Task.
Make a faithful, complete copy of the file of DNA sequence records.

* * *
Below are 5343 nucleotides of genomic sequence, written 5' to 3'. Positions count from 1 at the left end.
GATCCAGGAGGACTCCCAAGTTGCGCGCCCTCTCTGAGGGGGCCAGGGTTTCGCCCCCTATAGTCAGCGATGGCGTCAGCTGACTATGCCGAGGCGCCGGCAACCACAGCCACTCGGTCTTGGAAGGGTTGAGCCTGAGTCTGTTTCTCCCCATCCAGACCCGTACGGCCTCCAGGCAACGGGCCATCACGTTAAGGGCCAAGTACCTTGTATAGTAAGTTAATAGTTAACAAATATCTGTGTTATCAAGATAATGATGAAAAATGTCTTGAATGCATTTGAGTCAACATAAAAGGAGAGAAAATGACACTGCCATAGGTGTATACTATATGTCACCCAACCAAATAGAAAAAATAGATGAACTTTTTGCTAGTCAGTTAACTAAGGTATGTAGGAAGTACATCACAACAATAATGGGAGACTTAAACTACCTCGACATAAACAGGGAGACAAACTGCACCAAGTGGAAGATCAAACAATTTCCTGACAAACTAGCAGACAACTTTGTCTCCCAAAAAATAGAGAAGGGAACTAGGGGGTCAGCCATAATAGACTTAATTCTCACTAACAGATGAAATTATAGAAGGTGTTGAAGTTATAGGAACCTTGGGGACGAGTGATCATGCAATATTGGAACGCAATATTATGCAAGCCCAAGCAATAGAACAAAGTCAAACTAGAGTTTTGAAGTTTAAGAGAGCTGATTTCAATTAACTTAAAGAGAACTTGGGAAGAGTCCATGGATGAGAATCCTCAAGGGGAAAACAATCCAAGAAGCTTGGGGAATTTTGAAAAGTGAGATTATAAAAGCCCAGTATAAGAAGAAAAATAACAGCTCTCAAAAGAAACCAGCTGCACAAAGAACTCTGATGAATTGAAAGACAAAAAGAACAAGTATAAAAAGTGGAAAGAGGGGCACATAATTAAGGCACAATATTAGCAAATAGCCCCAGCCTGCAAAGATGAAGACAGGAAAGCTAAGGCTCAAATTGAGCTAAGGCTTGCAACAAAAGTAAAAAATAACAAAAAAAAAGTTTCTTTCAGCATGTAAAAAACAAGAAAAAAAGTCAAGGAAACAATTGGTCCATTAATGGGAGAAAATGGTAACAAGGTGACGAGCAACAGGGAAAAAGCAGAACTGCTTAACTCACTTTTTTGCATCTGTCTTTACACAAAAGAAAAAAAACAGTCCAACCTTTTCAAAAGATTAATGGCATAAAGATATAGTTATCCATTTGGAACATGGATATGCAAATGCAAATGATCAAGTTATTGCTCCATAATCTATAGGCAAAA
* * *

Below are 5343 nucleotides of genomic sequence, written 5' to 3'. Positions count from 1 at the left end.
GATCCAGGAGGACTCCCAAGTTGCGCGCCCTCTCTGAGGGGGCCAGGGTTTCGCCCCCTATAGTCAGCGATGGCGTCAGCTGACTATGCCGAGGCGCCGGCAACCACAGCCACTCGGTCTTGGAAGGGTTGAGCCTGAGTCTGTTTCTCCCCATCCAGACCCGTACGGCCTCCAGGCAACGGGCCATCACGTTAAGGGCCAAGTACCTTGTATAGTAAGTTAATAGTTAACAAATATCTGTGTTATCAAGATAATGATGAAAAATGTCTTGAATGCATTTGAGTCAACATAAAAGGAGAGAAAATGACACTGCCATAGGTGTATACTATATGTCACCCAACCAAATAGAAAAAATAGATGAACTTTTTGCTAGTCAGTTAACTAAGGTATGTAGGAAGTACATCACAACAATAATGGGAGACTTAAACTACCTCGACATAAACAGGGAGACAAACTGCACCAAGTGGAAGATCAAACAATTTCCTGACAAACTAGCAGACAACTTTGTCTCCCAAAAAATAGAGAAGGGAACTAGGGGGTCAGCCATAATAGACTTAATTCTCACTAACAGATGAAATTATAGAAGGTGTTGAAGTTATAGGAACCTTGGGGACGAGTGATCATGCAATATTGGAACGCAATATTATGCAAGCCCAAGCAATAGAACAAAGTCAAACTAGAGTTTTGAAGTTTAAGAGAGCTGATTTCAATTAACTTAAAGAGAACTTGGGAAGAGTCCATGGATGAGAATCCTCAAGGGGAAAACAATCCAAGAAGCTTGGGGAATTTTGAAAAGTGAGATTATAAAAGCCCAGTATAAGAAGAAAAATAACAGCTCTCAAAAGAAACCAGCTGCACAAAGAACTCTGATGAATTGAAAGACAAAAAGAACAAGTATAAAAAGTGGAAAGAGGGGCACATAATTAAGGCACAATATTAGCAAATAGCCCCAGCCTGCAAAGATGAAGACAGGAAAGCTAAGGCTCAAATTGAGCTAAGGCTTGCAACAAAAGTAAAAAATAACAAAAAAAAAGTTTCTTTCAGCATGTAAAAAACAAGAAAAAAAGTCAAGGAAACAATTGGTCCATTAATGGGAGAAAATGGTAACAAGGTGACGAGCAACAGGGAAAAAGCAGAACTGCTTAACTCACTTTTTTGCATCTGTCTTTACACAAAAGAAAAAAAACAGTCCAACCTTTTCAAAAGATTAATGGCATAAAGATATAGTTATCCATTTGGAACATGGATATGCAAATGCAAATGATCAAGTTATTGCTCCATAATCTATAGGCAAAA